By Steve Schifferes
It has been a bad 24 hours for the Democrats. Not only have they lost the presidency - and by a bigger margin in the popular vote than expected - they have also lost several key Senate and House seats.
How can they reshape their image during their next four years in the political wilderness?
Democrats need to find issues to energise their core supporters
"I am here a little bit late and little bit short," Mr Kerry told his disappointed supporters on Wednesday.
For the Democratic candidate, it could be the epitaph for his campaign.
After a weaker than expected boost from his nominating convention, John Kerry made a major change in his campaign strategy in the first week in September.
That's when the senator from Massachusetts decided to come out fighting over the war in Iraq - bypassing his key advisers who wanted him to emphasise economic issues.
In retrospect, it may have been a crucial mistake.
Exit polls conducted for the Associated Press news agency and the US television networks show that the issue of Iraq was less important than the economy as a campaign issue.
Although both motivated Kerry supporters, raising Iraq also raised the spectre of terrorism - an issue on which voters trusted President Bush much more.
The president was rated more highly than Senator Kerry on leadership qualities such as "honest and trustworthy", a "strong leader", and "takes a clear stand on the issues".
Senator Kerry's perceived change of position on Iraq may have hurt him with some undecided voters, although it allowed him to mount an effective challenge to the president in the first televised debate.
But it also reflects the difficulty that any challenger faces in running against an incumbent during a war - when the president's role as commander-in-chief comes to the fore - despite Senator Kerry's attempt to portray himself as a military hero during the Democratic convention.
Senator Kerry is also widely believed to lack the personal charisma that helped Bill Clinton win the White House for the Democrats.
His most highly ranked quality was "intelligence".
And many more Democrats than Republicans admitted to the pollsters that they were voting against their opponent rather than for their own candidate.
Finding a new Democratic leader will not be easy.
The party also lost their minority leader in the Senate, Tom Daschle, who was defeated in a bitter race in South Dakota.
And US parties in opposition lack a mechanism for uniting around a central figure - as the long, drawn-out race for the 2004 nomination showed.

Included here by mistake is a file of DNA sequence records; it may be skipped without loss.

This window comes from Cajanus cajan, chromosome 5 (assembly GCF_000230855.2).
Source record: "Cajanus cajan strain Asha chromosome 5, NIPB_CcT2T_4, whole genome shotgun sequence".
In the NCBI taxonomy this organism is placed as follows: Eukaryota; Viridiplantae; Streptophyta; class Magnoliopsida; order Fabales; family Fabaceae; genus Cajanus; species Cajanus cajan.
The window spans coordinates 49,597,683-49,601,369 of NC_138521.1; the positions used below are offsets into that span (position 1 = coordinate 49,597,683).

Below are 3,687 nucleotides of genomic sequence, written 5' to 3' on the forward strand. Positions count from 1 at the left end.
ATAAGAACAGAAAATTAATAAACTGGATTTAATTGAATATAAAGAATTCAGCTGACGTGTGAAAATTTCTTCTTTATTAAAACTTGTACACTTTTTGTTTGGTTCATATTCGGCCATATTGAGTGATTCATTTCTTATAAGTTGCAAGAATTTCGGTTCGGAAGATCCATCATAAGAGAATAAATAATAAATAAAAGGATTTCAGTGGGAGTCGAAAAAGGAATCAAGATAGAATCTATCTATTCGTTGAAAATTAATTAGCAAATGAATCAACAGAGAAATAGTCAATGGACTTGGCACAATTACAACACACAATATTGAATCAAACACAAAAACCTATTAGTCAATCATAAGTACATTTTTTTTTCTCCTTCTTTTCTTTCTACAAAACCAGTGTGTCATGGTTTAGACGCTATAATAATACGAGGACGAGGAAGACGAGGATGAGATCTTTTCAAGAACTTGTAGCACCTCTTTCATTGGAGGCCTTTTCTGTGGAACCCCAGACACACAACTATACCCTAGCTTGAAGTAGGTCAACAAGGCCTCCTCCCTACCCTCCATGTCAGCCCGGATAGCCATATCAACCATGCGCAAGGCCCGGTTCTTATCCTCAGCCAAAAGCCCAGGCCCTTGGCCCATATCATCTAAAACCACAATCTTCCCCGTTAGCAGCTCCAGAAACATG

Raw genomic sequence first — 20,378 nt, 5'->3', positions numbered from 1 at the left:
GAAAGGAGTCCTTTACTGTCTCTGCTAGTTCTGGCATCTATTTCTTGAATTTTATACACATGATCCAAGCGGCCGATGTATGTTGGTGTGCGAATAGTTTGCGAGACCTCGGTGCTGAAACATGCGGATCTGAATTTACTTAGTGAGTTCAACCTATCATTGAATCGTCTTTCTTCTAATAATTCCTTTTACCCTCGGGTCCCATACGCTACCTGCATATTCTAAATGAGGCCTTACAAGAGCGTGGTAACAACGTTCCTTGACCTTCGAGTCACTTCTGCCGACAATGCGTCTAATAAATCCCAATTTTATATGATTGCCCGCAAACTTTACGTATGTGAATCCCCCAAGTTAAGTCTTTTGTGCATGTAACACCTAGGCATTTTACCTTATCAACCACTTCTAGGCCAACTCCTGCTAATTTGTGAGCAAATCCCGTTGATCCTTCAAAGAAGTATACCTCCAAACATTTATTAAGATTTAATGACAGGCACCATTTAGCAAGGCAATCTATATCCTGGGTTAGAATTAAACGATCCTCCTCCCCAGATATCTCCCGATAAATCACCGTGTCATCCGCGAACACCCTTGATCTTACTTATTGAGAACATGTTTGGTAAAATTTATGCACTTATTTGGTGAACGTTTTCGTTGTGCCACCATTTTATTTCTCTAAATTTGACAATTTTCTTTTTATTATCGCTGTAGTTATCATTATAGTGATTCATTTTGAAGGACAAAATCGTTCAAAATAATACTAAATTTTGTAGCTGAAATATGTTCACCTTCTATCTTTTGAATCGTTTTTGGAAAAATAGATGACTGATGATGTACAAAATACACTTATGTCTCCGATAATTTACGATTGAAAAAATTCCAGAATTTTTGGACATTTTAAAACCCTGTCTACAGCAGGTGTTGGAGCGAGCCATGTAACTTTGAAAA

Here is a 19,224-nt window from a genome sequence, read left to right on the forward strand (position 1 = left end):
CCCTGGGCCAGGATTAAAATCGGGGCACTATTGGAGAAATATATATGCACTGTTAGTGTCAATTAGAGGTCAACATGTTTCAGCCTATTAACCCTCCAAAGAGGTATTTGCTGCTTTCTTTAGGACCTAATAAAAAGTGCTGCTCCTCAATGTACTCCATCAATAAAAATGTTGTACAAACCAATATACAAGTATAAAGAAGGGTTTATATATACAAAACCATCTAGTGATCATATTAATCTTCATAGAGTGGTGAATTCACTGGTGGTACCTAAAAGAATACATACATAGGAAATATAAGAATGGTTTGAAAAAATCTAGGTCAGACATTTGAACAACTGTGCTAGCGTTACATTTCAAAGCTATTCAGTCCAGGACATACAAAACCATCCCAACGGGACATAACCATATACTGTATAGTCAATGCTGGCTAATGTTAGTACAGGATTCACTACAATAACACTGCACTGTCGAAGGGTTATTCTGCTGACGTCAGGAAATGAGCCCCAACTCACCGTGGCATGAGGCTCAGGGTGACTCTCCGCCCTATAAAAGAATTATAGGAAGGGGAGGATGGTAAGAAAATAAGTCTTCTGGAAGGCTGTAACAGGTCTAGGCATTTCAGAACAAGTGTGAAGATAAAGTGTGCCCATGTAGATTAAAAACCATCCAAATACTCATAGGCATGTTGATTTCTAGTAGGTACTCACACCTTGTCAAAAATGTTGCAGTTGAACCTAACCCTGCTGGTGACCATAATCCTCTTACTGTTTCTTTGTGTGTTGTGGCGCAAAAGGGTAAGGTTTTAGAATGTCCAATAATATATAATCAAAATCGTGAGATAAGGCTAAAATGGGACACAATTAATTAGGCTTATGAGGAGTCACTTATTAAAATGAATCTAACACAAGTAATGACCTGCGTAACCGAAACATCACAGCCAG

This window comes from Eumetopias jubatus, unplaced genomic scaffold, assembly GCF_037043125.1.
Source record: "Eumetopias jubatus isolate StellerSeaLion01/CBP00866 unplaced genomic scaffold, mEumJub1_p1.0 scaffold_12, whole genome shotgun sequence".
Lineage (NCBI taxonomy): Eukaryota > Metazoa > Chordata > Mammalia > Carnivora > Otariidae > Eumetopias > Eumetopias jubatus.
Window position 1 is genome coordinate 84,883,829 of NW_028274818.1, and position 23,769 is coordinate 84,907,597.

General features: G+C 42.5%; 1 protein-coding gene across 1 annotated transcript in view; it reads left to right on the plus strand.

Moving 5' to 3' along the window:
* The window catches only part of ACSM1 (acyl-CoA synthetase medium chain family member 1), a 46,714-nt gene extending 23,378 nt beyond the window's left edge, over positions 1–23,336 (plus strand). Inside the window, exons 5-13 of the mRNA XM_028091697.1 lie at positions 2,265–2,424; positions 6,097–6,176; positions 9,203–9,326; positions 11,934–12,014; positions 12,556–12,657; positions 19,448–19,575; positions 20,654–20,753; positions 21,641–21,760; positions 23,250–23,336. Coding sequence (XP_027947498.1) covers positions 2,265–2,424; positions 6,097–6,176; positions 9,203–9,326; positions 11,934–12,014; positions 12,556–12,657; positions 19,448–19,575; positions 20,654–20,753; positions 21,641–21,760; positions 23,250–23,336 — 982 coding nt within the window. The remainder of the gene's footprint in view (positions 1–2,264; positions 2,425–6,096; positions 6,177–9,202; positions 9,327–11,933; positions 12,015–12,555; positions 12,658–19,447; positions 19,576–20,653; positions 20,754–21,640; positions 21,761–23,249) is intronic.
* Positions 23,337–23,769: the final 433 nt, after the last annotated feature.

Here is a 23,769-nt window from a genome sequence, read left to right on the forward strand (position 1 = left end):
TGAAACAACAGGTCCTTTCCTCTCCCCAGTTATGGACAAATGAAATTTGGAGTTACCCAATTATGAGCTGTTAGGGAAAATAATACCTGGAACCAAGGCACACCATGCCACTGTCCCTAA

But beyond the leadership question, there are deeper questions for Democratic strategists.
The Republican success, both at the local and national level, has been based on mobilising their socially conservative base, which has strong views on issues such as abortion and gay marriage.
Senator Kerry attempted to energise his own liberal supporters by speaking out on issues like abortion - where he pledged to ensure that the Supreme Court would maintain a woman's right to choose - and stem cell research, which he wanted to expand.
The Democrats must keep their dwindling Southern base alive
And these issues do appeal strongly to the Democratic base, including women, the highly educated, and those who live in big cities.
But these groups are not large enough to overcome Republican advantages among the married, suburban voters, and white Protestants.
And this approach has given the Democrats problems in the socially conservative Deep South, which has been steadily moving towards the Republicans over the last three decades.
The Democrats do retain strength among African-Americans, but the other part of their rainbow coalition, the Hispanic vote, is heading towards the Republicans on social issues.
The Democrats could take another tack, trying to appeal more to their working class supporters. Election returns show Mr Kerry won 60% of union voters, for example.
And indeed the Democrats do have a strong appeal to voters earning under $30,000 annually, who make up one-quarter of the electorate.
However, turnout among poorer voters has traditionally been low.
But the bigger difficulty is that the Democrats have spent the last decade repositioning themselves as the party of fiscal responsibility.
By implementing welfare reform under President Clinton, the Democrats signalled that they were " new Democrats" who rejected the old redistributive policies of tax and spend - a position broadly re-affirmed by Senator Kerry.
And the modern Democrat party now goes right up the income scale, also appealing to 43% of voters earning more than $150,000.
The Democrat's rich supporters have been increasingly important in funding their campaign as elections have become ever more expensive.
Seeking a cause
The Democratic party has always been something of a broad coalition.
At its peak, during Franklin D Roosevelt's New Deal in the 1930s, the Democratic Party included Catholic immigrants in Northern cities and rural Southerners.
But that coalition was based on action to tackle mass unemployment during the Great Depression.
The Democrats are still looking for an issue that will unite their increasingly diverse group of supporters.
Health care reform has not proved to be such an issue - and Democratic activists lack a vision of the future that will galvanise the party.
Now the Democrats' depleted leadership will face an energised Republican party - with a controlling majority in Congress - that is determined to deliver benefits to its Christian and conservative supporters.
In his concession speech, Senator Kerry urged all Americans to work together for the good of the country and pledged his support for US efforts in Iraq.
It will now be up to the Republicans to bridge the growing partisan divide.
The exit poll was conducted for AP and the US networks by Edison Media Research/Mitofsky International during the voting on 2 November. The sample size was 13,531 and the margin of error is +/-1%.